A few nights ago, I attended a LAN party.
I just can’t get over the technology kids today have at their fingertips. Everyone brought their massive flat-panel TVs and super-computer-grade gaming consoles, complete with wireless double-joysticked controllers and overclocked graphics cards.
And it’s not just the tech that’s changed, it’s the people, too.
It’s no exaggeration to say that the last LAN party I went to was filled with other male teenagers like myself, each of us hauling our 17″ CRT monitors, keyboards, mice and towering desktop computers. And mouse pads. Remember mouse pads? We had those, and we brought them, we stereotypical gamers of ten years ago.
Back then, we are all so uncomfortable moving our stuff around, and we pretended it was because of the hassle involved with getting everything hooked up (and the computer science degree required to get all the computers talking to each other through the network), but really it was because we were all just so much more comfortable sitting in our dark rooms, ruining our eyes, and gaming alone.
We might try and connect with others like us online (which at the time was somewhat of an exercise in futility, due to the unreliability of the connection and ridiculously slow net speeds available), but that was really for the challenge, not so much for the camaraderie. We didn’t need more people in our lives; the AI we had at our disposal were the perfect playmates.
Today, however, it’s different. People of all ages are heeding the call of the digital world, and both guys and girls are finding solace in a quick game before dinner or a grudge-match rumble during their lunch break. The games of today are themselves different, certainly, but it’s the social aspect of how they’re built and played that’s so fascinating to me.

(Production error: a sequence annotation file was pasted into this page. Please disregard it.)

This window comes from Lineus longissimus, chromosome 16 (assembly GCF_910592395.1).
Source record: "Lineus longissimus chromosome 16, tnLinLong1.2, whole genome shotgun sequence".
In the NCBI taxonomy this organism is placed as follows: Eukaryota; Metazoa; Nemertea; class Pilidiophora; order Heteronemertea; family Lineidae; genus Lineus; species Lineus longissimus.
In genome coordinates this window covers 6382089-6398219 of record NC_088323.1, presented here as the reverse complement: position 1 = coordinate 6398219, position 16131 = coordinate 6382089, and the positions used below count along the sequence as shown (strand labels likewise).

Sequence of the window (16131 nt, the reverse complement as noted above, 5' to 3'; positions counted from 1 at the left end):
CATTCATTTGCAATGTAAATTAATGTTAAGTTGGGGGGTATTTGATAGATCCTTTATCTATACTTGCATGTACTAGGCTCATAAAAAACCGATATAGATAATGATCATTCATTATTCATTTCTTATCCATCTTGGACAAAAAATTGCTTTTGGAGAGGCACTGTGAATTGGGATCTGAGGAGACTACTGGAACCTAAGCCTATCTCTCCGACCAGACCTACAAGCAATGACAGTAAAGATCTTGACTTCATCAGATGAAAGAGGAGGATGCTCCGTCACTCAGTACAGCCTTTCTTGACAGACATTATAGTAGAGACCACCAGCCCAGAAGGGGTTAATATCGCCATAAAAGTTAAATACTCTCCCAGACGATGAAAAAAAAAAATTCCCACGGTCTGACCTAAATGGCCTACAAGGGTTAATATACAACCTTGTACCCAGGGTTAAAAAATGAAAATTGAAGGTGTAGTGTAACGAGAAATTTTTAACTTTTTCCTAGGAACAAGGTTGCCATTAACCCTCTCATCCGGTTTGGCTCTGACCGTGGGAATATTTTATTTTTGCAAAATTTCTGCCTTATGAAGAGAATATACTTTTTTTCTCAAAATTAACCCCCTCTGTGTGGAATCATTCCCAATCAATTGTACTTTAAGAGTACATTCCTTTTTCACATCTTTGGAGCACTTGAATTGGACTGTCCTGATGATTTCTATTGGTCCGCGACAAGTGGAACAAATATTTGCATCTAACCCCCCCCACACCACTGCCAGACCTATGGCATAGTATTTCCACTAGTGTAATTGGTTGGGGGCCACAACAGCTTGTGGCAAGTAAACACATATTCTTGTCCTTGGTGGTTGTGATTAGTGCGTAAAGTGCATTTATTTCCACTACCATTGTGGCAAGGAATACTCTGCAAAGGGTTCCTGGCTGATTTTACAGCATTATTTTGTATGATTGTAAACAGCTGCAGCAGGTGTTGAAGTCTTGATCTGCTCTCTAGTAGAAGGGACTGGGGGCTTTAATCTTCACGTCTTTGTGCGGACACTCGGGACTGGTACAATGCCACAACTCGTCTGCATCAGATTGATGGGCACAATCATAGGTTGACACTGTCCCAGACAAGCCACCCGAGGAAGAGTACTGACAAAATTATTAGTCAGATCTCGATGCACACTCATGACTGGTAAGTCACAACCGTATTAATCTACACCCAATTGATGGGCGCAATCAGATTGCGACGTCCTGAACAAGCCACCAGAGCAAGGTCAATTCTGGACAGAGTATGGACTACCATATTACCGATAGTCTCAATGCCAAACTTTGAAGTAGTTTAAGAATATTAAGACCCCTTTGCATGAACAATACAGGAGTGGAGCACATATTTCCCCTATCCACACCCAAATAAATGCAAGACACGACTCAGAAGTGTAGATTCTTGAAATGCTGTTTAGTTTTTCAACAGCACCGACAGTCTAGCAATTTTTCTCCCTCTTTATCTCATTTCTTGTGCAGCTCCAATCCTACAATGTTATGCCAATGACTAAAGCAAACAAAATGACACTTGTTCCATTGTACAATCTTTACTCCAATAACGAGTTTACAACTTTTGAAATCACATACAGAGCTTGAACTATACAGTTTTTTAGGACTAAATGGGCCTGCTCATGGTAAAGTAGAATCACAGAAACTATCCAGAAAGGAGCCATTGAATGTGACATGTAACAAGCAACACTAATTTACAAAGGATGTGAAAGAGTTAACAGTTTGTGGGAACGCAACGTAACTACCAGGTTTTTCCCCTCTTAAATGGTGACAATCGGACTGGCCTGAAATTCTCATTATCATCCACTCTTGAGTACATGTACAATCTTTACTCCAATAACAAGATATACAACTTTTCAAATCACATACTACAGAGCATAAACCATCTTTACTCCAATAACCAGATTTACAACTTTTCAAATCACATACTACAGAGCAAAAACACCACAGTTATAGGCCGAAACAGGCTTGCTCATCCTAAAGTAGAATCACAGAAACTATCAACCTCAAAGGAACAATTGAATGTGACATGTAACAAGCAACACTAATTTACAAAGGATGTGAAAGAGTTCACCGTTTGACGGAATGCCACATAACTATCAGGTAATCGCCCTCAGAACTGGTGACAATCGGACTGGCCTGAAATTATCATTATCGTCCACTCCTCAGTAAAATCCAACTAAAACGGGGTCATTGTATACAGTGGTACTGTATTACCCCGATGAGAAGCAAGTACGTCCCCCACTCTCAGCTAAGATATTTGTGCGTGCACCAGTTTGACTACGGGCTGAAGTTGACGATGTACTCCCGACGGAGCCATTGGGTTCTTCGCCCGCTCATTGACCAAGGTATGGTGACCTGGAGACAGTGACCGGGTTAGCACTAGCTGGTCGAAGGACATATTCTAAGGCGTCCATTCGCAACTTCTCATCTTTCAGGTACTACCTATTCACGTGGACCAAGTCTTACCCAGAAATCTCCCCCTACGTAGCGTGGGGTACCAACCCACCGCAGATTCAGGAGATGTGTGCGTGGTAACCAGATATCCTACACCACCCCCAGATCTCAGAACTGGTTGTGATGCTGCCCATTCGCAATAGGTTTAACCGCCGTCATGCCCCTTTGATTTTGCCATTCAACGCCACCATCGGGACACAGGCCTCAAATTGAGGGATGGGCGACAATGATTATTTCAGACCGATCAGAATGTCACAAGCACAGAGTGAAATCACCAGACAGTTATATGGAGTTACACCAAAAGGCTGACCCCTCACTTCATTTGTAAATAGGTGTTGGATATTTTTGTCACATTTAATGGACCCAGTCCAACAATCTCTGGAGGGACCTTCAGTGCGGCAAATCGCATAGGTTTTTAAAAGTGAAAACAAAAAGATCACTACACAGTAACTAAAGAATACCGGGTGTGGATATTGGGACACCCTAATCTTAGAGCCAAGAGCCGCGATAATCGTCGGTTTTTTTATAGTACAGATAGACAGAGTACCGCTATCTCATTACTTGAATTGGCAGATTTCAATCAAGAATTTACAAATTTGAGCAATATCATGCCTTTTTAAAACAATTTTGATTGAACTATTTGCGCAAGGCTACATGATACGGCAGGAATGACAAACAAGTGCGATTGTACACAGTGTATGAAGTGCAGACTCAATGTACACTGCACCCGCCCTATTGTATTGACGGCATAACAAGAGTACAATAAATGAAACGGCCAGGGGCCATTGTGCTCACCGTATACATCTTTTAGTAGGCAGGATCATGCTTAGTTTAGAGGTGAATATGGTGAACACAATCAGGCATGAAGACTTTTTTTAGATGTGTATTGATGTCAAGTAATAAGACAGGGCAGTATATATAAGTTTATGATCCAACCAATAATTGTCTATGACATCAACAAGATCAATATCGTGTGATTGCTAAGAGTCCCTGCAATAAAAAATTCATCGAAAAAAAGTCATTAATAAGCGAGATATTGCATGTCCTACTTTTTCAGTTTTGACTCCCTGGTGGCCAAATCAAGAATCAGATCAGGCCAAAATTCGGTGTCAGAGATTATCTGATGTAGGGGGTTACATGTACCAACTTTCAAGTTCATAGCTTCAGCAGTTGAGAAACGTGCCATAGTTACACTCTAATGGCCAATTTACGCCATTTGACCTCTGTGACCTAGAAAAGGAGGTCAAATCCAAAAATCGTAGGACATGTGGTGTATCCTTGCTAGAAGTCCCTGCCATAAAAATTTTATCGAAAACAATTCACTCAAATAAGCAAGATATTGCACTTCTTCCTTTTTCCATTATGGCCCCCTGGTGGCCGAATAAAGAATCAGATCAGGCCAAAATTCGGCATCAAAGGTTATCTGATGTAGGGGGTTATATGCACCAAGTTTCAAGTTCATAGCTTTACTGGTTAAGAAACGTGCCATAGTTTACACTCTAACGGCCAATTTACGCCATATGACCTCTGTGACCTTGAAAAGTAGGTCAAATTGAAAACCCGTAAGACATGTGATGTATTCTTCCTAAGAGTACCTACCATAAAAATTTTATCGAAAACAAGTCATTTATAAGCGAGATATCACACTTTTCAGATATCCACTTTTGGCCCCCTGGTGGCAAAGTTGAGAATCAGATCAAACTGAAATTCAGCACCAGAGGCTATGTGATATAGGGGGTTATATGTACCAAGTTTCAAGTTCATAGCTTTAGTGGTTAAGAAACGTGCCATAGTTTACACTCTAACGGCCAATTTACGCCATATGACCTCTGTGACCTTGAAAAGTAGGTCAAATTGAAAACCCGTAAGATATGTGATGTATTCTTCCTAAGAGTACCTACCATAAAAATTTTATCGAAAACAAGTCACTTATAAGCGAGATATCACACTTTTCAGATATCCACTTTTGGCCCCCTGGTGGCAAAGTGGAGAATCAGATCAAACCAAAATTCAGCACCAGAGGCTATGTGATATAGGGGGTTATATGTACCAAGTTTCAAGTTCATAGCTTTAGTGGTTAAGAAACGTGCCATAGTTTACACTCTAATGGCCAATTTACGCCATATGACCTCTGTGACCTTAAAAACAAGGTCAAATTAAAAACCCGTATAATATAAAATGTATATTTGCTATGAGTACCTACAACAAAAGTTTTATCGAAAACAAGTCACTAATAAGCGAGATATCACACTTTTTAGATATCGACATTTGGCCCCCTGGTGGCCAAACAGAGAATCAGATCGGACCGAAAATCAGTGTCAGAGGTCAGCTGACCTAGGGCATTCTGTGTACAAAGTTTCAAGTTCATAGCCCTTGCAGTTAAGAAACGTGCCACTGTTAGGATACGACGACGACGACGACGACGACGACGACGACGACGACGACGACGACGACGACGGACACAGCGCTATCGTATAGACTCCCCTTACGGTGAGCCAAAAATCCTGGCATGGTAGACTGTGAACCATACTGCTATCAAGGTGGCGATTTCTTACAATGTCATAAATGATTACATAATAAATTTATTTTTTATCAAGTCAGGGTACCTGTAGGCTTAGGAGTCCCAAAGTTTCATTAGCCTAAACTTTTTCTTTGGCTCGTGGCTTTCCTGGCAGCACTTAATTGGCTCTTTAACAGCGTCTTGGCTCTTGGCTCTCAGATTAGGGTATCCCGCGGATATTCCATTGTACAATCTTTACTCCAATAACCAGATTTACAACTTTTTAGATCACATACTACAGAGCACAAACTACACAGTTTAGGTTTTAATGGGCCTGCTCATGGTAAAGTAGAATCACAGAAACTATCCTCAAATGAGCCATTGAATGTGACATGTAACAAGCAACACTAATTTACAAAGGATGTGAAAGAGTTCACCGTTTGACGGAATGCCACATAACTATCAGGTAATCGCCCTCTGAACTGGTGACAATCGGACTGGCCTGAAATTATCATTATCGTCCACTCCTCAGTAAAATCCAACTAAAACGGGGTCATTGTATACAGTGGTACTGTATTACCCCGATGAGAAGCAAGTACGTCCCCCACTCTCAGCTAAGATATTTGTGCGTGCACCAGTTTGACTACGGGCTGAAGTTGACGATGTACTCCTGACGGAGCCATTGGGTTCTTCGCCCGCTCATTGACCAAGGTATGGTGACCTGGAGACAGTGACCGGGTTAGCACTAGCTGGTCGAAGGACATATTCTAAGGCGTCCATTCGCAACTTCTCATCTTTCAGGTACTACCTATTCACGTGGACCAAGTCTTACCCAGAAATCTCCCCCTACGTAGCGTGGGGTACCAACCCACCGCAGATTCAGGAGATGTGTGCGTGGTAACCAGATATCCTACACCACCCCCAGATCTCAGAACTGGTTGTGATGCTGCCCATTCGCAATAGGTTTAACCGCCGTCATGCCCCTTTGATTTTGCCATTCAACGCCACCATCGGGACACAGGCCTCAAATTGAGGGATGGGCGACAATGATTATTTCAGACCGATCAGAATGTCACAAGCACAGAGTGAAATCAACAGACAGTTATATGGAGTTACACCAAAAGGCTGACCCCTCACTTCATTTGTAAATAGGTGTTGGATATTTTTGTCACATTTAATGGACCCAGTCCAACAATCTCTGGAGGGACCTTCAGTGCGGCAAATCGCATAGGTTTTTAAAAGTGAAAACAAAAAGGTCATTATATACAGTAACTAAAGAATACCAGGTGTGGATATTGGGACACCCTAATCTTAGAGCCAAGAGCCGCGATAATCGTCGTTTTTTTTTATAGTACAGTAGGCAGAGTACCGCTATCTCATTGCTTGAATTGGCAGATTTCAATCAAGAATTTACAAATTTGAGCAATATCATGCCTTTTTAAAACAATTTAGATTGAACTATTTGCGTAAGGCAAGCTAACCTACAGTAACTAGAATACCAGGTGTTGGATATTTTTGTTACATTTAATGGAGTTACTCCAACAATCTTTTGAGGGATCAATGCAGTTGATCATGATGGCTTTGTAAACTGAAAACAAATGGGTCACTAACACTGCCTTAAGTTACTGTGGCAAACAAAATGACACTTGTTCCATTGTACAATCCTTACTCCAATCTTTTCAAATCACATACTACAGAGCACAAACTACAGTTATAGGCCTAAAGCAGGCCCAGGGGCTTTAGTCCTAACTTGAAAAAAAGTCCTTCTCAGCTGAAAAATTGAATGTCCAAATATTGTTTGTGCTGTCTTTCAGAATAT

When I was a gamer, we connected to compete – to exert our individual influence upon others, rather than just upon the computer all the time. We didn’t understand people, but we did understand the games, so that was how we were most comfortable interacting with others. It was our common language.
Today, the game is an excuse to get together, but not as much of a language used to communicate.
Sure, there are still hardcore gamers, and sure, a lot of them are just as anti-social as we were, and can only really live their lives through the common stories found in games, but today there are so many different ways to connect – to express ourselves and make our ideas more tangible – that we’re seeing a whole generation influenced by geeks.
Fashion, technology, stocks and politics; everything is being influenced by this change-up, and the movement is largely being shaped by people who would otherwise lack the means to communicate with others outside of that select circle of joystick-fiddlers and cheat-code users. Their folklore and symbols are no longer the stomping ground of a fractured few, but rather interpretable by everyone. They have found their voice, and they’re using it.
The social game, you might say, is being won by those who have been playing games all their lives.
And they didn’t even use cheat codes.